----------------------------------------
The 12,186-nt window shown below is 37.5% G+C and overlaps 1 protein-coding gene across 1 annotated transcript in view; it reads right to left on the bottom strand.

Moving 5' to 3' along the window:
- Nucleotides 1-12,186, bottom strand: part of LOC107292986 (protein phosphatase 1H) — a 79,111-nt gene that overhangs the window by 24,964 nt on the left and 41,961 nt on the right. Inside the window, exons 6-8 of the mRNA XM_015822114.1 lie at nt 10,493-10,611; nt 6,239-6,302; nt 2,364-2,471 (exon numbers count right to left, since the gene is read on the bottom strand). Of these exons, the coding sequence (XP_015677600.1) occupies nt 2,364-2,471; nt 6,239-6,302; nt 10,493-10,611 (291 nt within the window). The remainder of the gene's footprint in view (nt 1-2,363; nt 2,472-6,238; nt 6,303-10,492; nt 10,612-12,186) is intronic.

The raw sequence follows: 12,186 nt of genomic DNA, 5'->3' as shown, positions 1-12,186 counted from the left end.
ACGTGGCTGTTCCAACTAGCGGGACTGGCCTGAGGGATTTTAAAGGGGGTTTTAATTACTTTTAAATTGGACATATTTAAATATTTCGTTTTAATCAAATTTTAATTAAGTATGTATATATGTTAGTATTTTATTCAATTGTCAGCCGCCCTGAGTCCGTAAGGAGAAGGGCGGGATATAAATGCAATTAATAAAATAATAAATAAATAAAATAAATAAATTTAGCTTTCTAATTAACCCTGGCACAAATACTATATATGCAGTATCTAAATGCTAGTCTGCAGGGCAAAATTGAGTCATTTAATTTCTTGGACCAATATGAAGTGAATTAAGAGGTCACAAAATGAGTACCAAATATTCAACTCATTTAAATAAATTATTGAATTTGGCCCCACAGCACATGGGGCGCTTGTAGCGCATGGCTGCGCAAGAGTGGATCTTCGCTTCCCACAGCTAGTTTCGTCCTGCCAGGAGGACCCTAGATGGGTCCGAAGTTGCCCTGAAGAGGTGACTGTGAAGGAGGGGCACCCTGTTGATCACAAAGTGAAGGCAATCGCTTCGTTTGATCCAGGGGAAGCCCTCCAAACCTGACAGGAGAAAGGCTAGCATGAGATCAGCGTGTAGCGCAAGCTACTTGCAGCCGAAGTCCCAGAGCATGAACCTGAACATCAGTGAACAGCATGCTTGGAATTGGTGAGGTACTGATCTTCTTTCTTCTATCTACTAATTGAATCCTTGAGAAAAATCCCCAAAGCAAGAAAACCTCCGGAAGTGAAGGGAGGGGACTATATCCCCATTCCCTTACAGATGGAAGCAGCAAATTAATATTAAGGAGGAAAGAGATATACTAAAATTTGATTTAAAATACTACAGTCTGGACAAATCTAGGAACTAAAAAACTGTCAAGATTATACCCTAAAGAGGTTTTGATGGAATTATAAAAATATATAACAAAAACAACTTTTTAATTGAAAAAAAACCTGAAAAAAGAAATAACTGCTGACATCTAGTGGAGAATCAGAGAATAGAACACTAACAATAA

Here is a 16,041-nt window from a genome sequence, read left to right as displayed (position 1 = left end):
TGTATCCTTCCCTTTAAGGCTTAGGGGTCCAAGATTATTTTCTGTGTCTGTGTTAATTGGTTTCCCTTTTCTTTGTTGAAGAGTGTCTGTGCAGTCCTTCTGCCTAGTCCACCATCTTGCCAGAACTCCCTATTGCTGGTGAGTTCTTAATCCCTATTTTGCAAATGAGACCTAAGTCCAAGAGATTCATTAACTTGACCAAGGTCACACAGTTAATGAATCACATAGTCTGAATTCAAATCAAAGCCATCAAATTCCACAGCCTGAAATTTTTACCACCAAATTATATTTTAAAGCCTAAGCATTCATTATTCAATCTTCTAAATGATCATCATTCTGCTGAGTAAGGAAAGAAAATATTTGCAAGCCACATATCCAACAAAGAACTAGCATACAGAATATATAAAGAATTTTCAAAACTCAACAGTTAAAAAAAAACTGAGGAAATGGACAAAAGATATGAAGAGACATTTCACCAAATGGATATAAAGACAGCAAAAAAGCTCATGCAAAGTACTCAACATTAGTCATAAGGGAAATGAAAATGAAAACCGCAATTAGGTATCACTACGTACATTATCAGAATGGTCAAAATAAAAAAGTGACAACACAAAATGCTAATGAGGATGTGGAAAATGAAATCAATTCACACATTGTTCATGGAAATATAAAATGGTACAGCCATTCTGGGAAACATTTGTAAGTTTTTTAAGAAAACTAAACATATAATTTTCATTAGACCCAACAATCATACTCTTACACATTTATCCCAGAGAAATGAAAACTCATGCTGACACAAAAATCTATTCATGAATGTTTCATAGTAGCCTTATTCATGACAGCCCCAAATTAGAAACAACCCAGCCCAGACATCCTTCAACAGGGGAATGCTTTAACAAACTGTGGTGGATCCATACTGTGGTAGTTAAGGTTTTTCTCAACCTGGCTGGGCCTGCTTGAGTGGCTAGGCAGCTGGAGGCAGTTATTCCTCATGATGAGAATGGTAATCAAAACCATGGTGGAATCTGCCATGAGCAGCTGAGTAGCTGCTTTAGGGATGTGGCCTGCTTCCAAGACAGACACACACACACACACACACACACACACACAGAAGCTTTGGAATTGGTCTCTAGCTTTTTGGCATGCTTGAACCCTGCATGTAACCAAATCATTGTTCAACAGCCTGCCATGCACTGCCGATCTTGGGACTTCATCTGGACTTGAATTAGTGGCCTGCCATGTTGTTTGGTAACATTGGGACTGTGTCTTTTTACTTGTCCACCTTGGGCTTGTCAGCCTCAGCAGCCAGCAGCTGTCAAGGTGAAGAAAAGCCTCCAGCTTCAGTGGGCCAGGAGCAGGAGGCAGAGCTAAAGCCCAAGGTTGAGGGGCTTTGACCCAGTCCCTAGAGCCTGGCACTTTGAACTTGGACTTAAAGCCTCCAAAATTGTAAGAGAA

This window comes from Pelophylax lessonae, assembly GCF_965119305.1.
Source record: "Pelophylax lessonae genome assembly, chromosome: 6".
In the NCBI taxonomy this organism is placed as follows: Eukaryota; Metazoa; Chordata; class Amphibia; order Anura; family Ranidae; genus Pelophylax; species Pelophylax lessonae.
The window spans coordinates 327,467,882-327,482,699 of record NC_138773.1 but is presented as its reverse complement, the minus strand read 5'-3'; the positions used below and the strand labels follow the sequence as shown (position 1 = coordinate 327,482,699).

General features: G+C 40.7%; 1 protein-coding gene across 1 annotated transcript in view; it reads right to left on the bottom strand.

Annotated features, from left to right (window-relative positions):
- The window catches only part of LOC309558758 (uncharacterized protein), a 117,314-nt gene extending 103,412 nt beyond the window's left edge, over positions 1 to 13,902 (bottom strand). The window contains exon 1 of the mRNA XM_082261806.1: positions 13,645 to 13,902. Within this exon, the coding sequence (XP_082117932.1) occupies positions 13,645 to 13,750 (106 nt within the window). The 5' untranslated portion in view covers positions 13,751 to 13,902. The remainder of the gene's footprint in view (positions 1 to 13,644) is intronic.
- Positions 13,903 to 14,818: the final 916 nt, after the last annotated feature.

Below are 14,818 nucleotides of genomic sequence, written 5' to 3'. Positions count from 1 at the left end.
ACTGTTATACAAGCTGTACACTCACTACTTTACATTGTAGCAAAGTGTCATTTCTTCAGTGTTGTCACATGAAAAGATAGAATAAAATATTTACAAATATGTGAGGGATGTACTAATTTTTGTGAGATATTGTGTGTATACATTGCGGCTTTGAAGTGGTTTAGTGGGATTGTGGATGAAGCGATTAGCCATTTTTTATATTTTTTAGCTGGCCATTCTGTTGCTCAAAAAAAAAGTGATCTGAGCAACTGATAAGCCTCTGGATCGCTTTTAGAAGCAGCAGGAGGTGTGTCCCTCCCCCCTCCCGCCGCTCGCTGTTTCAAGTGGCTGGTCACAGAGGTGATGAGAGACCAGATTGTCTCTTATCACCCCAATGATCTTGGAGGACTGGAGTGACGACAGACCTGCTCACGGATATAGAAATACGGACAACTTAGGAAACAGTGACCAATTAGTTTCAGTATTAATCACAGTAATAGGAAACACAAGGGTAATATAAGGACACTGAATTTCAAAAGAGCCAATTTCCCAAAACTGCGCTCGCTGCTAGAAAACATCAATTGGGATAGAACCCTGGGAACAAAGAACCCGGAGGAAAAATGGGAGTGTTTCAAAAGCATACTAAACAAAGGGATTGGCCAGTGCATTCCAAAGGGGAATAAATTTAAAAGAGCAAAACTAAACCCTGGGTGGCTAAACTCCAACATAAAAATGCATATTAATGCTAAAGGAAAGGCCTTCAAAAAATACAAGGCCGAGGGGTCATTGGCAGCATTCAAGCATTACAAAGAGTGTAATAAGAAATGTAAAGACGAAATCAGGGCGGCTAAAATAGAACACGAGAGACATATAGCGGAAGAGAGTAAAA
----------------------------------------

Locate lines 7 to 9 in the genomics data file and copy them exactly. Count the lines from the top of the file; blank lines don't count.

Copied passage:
TGTATCCTTCCCTTTAAGGCTTAGGGGTCCAAGATTATTTTCTGTGTCTGTGTTAATTGGTTTCCCTTTTCTTTGTTGAAGAGTGTCTGTGCAGTCCTTCTGCCTAGTCCACCATCTTGCCAGAACTCCCTATTGCTGGTGAGTTCTTAATCCCTATTTTGCAAATGAGACCTAAGTCCAAGAGATTCATTAACTTGACCAAGGTCACACAGTTAATGAATCACATAGTCTGAATTCAAATCAAAGCCATCAAATTCCACAGCCTGAAATTTTTACCACCAAATTATATTTTAAAGCCTAAGCATTCATTATTCAATCTTCTAAATGATCATCATTCTGCTGAGTAAGGAAAGAAAATATTTGCAAGCCACATATCCAACAAAGAACTAGCATACAGAATATATAAAGAATTTTCAAAACTCAACAGTTAAAAAAAAACTGAGGAAATGGACAAAAGATATGAAGAGACATTTCACCAAATGGATATAAAGACAGCAAAAAAGCTCATGCAAAGTACTCAACATTAGTCATAAGGGAAATGAAAATGAAAACCGCAATTAGGTATCACTACGTACATTATCAGAATGGTCAAAATAAAAAAGTGACAACACAAAATGCTAATGAGGATGTGGAAAATGAAATCAATTCACACATTGTTCATGGAAATATAAAATGGTACAGCCATTCTGGGAAACATTTGTAAGTTTTTTAAGAAAACTAAACATATAATTTTCATTAGACCCAACAATCATACTCTTACACATTTATCCCAGAGAAATGAAAACTCATGCTGACACAAAAATCTATTCATGAATGTTTCATAGTAGCCTTATTCATGACAGCCCCAAATTAGAAACAACCCAGCCCAGACATCCTTCAACAGGGGAATGCTTTAACAAACTGTGGTGGATCCATACTGTGGTAGTTAAGGTTTTTCTCAACCTGGCTGGGCCTGCTTGAGTGGCTAGGCAGCTGGAGGCAGTTATTCCTCATGATGAGAATGGTAATCAAAACCATGGTGGAATCTGCCATGAGCAGCTGAGTAGCTGCTTTAGGGATGTGGCCTGCTTCCAAGACAGACACACACACACACACACACACACACACACAGAAGCTTTGGAATTGGTCTCTAGCTTTTTGGCATGCTTGAACCCTGCATGTAACCAAATCATTGTTCAACAGCCTGCCATGCACTGCCGATCTTGGGACTTCATCTGGACTTGAATTAGTGGCCTGCCATGTTGTTTGGTAACATTGGGACTGTGTCTTTTTACTTGTCCACCTTGGGCTTGTCAGCCTCAGCAGCCAGCAGCTGTCAAGGTGAAGAAAAGCCTCCAGCTTCAGTGGGCCAGGAGCAGGAGGCAGAGCTAAAGCCCAAGGTTGAGGGGCTTTGACCCAGTCCCTAGAGCCTGGCACTTTGAACTTGGACTTAAAGCCTCCAAAATTGTAAGAGAA

This window comes from Pelophylax lessonae, assembly GCF_965119305.1.
Source record: "Pelophylax lessonae genome assembly, chromosome: 6".